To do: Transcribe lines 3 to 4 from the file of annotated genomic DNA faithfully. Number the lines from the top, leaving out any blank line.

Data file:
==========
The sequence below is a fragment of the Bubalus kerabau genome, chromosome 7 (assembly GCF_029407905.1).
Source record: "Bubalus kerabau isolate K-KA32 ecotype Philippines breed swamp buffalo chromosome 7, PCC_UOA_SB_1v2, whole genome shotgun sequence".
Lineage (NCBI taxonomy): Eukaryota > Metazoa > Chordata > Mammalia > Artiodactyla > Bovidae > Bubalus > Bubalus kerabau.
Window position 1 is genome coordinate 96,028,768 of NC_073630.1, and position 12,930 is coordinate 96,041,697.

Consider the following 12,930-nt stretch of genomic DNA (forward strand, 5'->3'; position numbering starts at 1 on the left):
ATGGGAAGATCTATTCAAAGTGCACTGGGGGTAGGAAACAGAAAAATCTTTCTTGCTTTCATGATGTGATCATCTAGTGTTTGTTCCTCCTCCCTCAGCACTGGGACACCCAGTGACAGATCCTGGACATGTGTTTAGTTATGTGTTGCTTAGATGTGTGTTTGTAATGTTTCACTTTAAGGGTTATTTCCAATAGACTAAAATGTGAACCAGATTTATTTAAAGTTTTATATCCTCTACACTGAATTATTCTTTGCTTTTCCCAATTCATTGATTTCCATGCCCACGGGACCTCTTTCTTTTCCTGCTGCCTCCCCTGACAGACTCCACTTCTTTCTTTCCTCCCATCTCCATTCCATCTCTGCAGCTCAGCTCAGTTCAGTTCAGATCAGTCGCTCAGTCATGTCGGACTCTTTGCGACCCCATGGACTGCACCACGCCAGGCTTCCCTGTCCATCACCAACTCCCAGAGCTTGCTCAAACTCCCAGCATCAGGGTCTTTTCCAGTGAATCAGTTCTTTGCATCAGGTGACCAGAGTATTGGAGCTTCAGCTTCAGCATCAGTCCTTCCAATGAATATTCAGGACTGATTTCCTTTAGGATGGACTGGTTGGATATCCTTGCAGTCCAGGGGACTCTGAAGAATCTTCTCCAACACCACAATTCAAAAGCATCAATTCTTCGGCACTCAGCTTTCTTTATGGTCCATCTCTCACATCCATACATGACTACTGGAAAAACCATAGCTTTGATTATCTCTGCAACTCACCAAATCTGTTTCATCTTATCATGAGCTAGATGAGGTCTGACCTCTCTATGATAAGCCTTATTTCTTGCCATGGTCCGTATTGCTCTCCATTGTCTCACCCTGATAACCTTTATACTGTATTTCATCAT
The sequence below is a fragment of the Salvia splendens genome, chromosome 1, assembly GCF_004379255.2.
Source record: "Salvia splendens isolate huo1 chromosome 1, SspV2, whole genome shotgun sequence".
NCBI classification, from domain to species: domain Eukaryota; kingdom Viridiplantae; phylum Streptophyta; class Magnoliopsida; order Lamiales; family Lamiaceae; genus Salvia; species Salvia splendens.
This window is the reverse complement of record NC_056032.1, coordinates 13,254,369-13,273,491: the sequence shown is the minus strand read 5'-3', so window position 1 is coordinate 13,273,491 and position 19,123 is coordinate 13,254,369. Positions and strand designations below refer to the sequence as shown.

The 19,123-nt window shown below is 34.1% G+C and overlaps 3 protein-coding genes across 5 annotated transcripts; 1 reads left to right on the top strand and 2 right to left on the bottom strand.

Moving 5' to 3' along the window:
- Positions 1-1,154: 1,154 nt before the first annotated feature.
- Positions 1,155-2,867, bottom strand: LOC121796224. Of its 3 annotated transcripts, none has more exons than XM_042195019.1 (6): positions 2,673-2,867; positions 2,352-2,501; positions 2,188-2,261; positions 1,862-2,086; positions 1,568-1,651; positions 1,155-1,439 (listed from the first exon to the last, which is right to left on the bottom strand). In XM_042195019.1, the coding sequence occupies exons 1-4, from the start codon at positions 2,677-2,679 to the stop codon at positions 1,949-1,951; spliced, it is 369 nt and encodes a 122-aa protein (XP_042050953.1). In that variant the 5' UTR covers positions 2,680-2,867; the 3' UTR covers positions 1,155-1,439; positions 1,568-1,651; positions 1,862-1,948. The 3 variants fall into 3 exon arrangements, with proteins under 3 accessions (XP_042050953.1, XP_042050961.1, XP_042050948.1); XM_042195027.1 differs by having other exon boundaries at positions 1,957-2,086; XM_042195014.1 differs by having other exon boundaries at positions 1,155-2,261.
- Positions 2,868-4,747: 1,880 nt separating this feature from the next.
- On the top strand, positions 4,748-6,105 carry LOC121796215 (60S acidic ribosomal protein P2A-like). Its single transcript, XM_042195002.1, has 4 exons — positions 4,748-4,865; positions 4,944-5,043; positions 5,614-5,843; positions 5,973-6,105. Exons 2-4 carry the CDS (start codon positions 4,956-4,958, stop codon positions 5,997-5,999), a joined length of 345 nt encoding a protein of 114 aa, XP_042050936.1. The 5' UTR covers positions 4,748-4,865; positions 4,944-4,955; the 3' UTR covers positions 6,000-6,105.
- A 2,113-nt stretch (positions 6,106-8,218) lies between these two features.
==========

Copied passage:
Lineage (NCBI taxonomy): Eukaryota > Metazoa > Chordata > Mammalia > Artiodactyla > Bovidae > Bubalus > Bubalus kerabau.
Window position 1 is genome coordinate 96,028,768 of NC_073630.1, and position 12,930 is coordinate 96,041,697.